i3status - Generates a status line for i3bar, dzen2, xmobar or lemonbar



i3status − Generates a status line for i3bar, dzen2, xmobar or lemonbar


i3status [−c configfile] [−h] [−v]



Specifies an alternate configuration file path. By default, i3status looks for configuration files in the following order:

1. ˜/.config/i3status/config (or $XDG_CONFIG_HOME/i3status/config if set)

2. /etc/xdg/i3status/config (or $XDG_CONFIG_DIRS/i3status/config if set)

3. ˜/.i3status.conf

4. /etc/i3status.conf


i3status is a small program for generating a status bar for i3bar, dzen2, xmobar, lemonbar or similar programs. It is designed to be very efficient by issuing a very small number of system calls, as one generally wants to update such a status line every second. This ensures that even under high load, your status bar is updated correctly. Also, it saves a bit of energy by not hogging your CPU as much as spawning the corresponding amount of shell commands would.


The basic idea of i3status is that you can specify which "modules" should be used (the order directive). You can then configure each module with its own section. For every module, you can specify the output format. See below for a complete reference.

Sample configuration.

general {
output_format = "dzen2"
colors = true
interval = 5

order += "ipv6"
order += "disk /"
order += "run_watch DHCP"
order += "run_watch VPNC"
order += "path_exists VPN"
order += "wireless wlan0"
order += "ethernet eth0"
order += "battery 0"
order += "cpu_temperature 0"
order += "memory"
order += "load"
order += "tztime local"
order += "tztime berlin"

wireless wlan0 {
format_up = "W: (%quality at %essid, %bitrate) %ip"
format_down = "W: down"

ethernet eth0 {
format_up = "E: %ip (%speed)"
format_down = "E: down"

battery 0 {
format = "%status %percentage %remaining %emptytime"
format_down = "No battery"
status_chr = "â¡ CHR"
status_bat = "ð BAT"
status_unk = "? UNK"
status_full = "â» FULL"
path = "/sys/class/power_supply/BAT%d/uevent"
low_threshold = 10

run_watch DHCP {
pidfile = "/var/run/dhclient*.pid"

run_watch VPNC {
# file containing the PID of a vpnc process
pidfile = "/var/run/vpnc/pid"

path_exists VPN {
# path exists when a VPN tunnel launched by nmcli/nm−applet is active
path = "/proc/sys/net/ipv4/conf/tun0"

tztime local {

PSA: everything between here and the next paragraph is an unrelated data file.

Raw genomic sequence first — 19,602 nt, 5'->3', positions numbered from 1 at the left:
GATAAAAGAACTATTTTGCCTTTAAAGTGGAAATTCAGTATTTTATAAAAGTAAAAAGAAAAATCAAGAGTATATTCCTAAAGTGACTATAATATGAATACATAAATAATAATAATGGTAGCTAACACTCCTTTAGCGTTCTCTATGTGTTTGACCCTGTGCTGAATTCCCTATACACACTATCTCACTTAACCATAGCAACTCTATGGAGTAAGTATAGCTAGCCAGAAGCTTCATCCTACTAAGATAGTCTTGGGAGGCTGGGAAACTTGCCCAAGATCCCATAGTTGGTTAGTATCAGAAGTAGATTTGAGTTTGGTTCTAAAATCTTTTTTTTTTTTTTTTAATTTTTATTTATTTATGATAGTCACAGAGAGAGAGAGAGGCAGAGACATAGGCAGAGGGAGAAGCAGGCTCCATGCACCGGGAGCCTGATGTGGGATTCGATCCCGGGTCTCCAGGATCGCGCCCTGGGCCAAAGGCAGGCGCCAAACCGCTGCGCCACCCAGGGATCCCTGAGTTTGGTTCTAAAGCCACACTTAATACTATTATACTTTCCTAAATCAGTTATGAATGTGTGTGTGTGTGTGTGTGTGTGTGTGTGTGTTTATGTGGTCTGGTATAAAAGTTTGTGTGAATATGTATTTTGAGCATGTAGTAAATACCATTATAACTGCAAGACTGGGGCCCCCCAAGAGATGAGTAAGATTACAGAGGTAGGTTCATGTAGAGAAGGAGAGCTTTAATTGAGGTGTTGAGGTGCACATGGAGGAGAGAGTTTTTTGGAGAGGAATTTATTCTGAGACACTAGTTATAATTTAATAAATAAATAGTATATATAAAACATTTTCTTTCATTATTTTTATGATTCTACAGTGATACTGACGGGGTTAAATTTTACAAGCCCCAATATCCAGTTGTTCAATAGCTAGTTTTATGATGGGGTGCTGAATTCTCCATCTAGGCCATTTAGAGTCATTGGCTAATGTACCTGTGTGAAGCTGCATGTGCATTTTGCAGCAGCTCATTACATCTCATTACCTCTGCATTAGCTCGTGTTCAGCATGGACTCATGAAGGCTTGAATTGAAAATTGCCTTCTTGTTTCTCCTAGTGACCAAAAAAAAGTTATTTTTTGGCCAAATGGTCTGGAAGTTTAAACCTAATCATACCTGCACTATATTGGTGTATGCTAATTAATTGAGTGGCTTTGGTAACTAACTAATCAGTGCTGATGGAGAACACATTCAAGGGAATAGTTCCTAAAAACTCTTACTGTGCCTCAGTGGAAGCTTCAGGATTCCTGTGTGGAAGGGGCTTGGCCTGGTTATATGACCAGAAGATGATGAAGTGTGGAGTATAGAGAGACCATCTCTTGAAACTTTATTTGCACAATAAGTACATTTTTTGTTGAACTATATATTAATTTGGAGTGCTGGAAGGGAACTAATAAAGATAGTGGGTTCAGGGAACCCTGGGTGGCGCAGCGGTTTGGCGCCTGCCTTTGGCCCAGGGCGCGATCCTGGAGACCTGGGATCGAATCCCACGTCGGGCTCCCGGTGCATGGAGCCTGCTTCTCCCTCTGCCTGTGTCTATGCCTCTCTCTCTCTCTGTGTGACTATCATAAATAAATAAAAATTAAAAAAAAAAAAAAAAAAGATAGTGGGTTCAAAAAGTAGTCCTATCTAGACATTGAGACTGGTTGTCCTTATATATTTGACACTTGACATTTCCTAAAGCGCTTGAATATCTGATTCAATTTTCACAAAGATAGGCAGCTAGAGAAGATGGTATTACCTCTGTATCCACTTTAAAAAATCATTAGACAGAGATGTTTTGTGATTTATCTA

format = "%Y−%m−%d %H:%M:%S"
hide_if_equals_localtime = true

tztime berlin {
format = "%Y−%m−%d %H:%M:%S %Z"
timezone = "Europe/Berlin"

load {
format = "%5min"

cpu_temperature 0 {
format = "T: %degrees °C"
path = "/sys/devices/platform/coretemp.0/temp1_input"

memory {
format = "%used"
threshold_degraded = "10%"
format_degraded = "MEMORY: %free"

disk "/" {
format = "%free"

read_file uptime {
path = "/proc/uptime"


The colors directive will disable all colors if you set it to false. You can also specify the colors that will be used to display "good", "degraded" or "bad" values using the color_good, color_degraded or color_bad directives, respectively. Those directives are only used if color support is not disabled by the colors directive. The input format for color values is the canonical RGB hexadecimal triplet (with no separators between the colors), prefixed by a hash character ("#").

Example configuration:

color_good = "#00FF00"

Likewise, you can use the color_separator directive to specify the color that will be used to paint the separator bar. The separator is always output in color, even when colors are disabled by the colors directive. This option has no effect when output_format is set to i3bar or none.

The interval directive specifies the time in seconds for which i3status will sleep before printing the next status line.

Using output_format you can choose which format strings i3status should use in its output. Currently available are:


i3bar comes with i3 and provides a workspace bar which does the right thing in multi−monitor situations. It also comes with tray support and can display the i3status output. This output type uses JSON to pass as much meta−information to i3bar as possible (like colors, which blocks can be shortened in which way, etc.).


Dzen is a general purpose messaging, notification and menuing program for X11. It was designed to be scriptable in any language and integrate well with window managers like dwm, wmii and xmonad though it will work with any window manager


xmobar is a minimalistic, text based, status bar. It was designed to work with the xmonad Window Manager.


lemonbar is a lightweight bar based entirely on XCB. It has full UTF−8 support and is EWMH compliant.


Use ANSI Escape sequences to produce a terminal−output as close as possible to the graphical outputs. This makes debugging your config file a little bit easier because the terminal−output of i3status becomes much more readable, but should only used for such quick glances, because it will only support very basic output−features (for example you only get 3 bits of color depth).


Does not use any color codes. Separates values by the pipe symbol by default. This should be used with i3bar and can be used for custom scripts.